The Palestinians said Tuesday that all of the U.N. Security Council members except the United States will condemn Israel's recent announcements of new settlement construction which are making a two-state solution more difficult to achieve.
Palestinian envoy Riyad Mansour said the 14 other council members will tell reporters after the council's monthly Mideast meeting on Wednesday that continuing settlement activity is illegal and must be stopped.
The United States delivered a rare blunt rebuke to Israel, its top Mideast ally, on Tuesday for its new settlement construction, but Mansour said the Obama administration won't approve a Security Council resolution or statement.
He said there is near global unanimity against Israel's actions, pointing to the 169-6 vote in the General Assembly Tuesday on a non-binding resolution condemning settlement activities by Israel and demanding their immediate cessation.
"Unfortunately, one powerful country with veto power does not want the Security Council to act accordingly," Mansour said. "Therefore, the 14 other countries in the Security Council, in their own creative way, will make their position clear, collectively or separately, to the media outside the chamber on Wednesday."
He said the four West European council members - Germany, France, Britain and Portugal - would issue a statement of condemnation, followed by India speaking on behalf of the Nonaligned Movement of mainly developing countries, and other council members likely including South Africa, Russia and China.
"Therefore one can say 14 versus 1 is the reality of the Security Council in condemning Israel settlement activity - although the one is also condemning," Mansour said.
Israel's Prime Minister Benjamin Netanyahu has announced plans to build thousands of homes in settlements in the West Bank and east Jerusalem in response to the U.N. General Assembly's decision last month to upgrade the Palestinians' status to a nonmember observer state. On Monday, he said Israel will push forward with plans to build 1,500 apartments in east Jerusalem, the Palestinians' hoped-for capital.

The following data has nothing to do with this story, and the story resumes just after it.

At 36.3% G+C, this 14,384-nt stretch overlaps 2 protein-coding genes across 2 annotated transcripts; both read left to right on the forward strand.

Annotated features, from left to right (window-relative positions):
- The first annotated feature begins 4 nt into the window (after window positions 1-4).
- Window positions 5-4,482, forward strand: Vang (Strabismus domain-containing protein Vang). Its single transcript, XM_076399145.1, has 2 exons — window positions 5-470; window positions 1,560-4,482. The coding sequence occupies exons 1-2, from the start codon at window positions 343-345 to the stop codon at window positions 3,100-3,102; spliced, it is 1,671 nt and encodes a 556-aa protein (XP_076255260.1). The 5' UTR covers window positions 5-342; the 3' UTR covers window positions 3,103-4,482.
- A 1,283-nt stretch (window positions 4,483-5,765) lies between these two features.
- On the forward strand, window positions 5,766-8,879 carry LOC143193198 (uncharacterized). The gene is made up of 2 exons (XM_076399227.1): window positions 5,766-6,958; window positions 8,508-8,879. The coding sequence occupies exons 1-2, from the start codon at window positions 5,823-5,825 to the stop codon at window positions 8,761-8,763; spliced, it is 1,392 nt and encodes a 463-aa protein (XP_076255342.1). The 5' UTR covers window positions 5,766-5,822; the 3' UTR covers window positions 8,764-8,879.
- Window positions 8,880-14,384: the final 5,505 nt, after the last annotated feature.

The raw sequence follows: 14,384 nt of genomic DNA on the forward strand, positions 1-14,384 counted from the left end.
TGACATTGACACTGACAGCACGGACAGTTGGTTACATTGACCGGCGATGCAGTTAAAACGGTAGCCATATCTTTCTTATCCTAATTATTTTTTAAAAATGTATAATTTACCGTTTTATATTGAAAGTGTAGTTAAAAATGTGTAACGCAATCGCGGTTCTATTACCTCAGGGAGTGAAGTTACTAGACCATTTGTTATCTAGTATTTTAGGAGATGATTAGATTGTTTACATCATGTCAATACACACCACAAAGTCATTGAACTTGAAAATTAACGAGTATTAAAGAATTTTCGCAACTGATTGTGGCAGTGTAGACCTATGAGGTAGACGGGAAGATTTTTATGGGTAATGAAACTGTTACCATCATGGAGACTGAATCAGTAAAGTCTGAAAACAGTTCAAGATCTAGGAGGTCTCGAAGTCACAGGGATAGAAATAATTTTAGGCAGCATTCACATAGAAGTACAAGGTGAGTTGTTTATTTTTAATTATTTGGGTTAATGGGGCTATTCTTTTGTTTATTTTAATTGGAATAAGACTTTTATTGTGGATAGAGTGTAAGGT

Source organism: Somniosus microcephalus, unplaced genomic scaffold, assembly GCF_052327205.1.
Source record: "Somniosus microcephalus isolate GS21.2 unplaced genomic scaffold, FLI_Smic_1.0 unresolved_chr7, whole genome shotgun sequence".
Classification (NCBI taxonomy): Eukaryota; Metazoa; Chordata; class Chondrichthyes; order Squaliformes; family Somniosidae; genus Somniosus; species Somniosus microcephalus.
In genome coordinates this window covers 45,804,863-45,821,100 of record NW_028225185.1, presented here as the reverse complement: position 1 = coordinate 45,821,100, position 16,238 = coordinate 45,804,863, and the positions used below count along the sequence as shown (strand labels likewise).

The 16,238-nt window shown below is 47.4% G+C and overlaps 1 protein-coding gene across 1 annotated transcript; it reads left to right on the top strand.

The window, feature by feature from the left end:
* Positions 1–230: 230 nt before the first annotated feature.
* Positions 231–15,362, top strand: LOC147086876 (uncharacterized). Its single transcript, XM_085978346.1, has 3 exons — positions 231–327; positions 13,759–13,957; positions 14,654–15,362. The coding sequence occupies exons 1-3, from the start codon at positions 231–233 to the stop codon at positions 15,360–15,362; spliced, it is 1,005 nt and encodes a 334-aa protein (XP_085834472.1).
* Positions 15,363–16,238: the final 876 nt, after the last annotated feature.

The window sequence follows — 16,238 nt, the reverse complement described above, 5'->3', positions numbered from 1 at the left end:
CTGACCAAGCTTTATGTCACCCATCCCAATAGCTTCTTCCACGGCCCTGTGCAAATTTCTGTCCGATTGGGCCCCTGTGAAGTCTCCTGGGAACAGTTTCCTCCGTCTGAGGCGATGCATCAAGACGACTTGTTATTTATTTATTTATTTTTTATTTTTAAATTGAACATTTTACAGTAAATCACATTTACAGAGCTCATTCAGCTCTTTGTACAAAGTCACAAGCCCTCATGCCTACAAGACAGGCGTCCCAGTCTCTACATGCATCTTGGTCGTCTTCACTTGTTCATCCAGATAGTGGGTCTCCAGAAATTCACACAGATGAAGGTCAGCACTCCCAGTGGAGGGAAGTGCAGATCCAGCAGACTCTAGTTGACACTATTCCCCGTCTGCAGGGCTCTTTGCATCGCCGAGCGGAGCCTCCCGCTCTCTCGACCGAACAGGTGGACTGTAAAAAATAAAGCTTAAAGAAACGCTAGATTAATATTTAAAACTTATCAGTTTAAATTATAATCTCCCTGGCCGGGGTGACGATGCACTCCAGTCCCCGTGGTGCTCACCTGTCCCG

U.S. State Department spokeswoman Victoria Nuland accused Israel of engaging in a "pattern of provocative action" that runs counter to the government's commitment to peace. She said settlement activity only puts the goal of peace "further at risk" and urged both Israel and the Palestinians to halt all provocations and take steps to revive long-stalled peace talks.
Her comments came as the United States grows increasingly frustrated with the Israelis, who continue to announce new settlement activity and take other measures to punish the Palestinians for the U.N. vote recognizing the state of Palestine, despite U.S. calls for restraint.
British Foreign Secretary William Hague on Tuesday called all Israeli settlements "illegal under international law."
He urged Israel to reverse its latest expansion plan in east Jerusalem, warning that if implemented "it would make a negotiated two-state solution, with Jerusalem as a shared capital, very difficult to achieve."